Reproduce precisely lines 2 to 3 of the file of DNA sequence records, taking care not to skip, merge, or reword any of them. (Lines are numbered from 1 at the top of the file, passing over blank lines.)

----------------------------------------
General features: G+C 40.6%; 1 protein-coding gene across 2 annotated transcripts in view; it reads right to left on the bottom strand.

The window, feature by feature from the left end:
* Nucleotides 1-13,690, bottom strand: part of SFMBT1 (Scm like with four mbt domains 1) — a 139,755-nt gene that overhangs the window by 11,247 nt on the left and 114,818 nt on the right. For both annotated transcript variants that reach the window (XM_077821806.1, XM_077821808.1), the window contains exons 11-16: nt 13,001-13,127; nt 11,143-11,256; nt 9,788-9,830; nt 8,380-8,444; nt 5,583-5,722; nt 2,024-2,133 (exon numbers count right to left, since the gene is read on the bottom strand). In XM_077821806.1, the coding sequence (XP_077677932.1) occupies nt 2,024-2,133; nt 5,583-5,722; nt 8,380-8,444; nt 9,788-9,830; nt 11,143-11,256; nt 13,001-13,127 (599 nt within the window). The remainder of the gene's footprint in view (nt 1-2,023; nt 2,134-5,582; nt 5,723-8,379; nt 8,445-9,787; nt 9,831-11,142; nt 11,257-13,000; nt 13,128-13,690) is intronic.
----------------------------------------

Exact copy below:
The window, feature by feature from the left end:
* Nucleotides 1-13,690, bottom strand: part of SFMBT1 (Scm like with four mbt domains 1) — a 139,755-nt gene that overhangs the window by 11,247 nt on the left and 114,818 nt on the right. For both annotated transcript variants that reach the window (XM_077821806.1, XM_077821808.1), the window contains exons 11-16: nt 13,001-13,127; nt 11,143-11,256; nt 9,788-9,830; nt 8,380-8,444; nt 5,583-5,722; nt 2,024-2,133 (exon numbers count right to left, since the gene is read on the bottom strand). In XM_077821806.1, the coding sequence (XP_077677932.1) occupies nt 2,024-2,133; nt 5,583-5,722; nt 8,380-8,444; nt 9,788-9,830; nt 11,143-11,256; nt 13,001-13,127 (599 nt within the window). The remainder of the gene's footprint in view (nt 1-2,023; nt 2,134-5,582; nt 5,723-8,379; nt 8,445-9,787; nt 9,831-11,142; nt 11,257-13,000; nt 13,128-13,690) is intronic.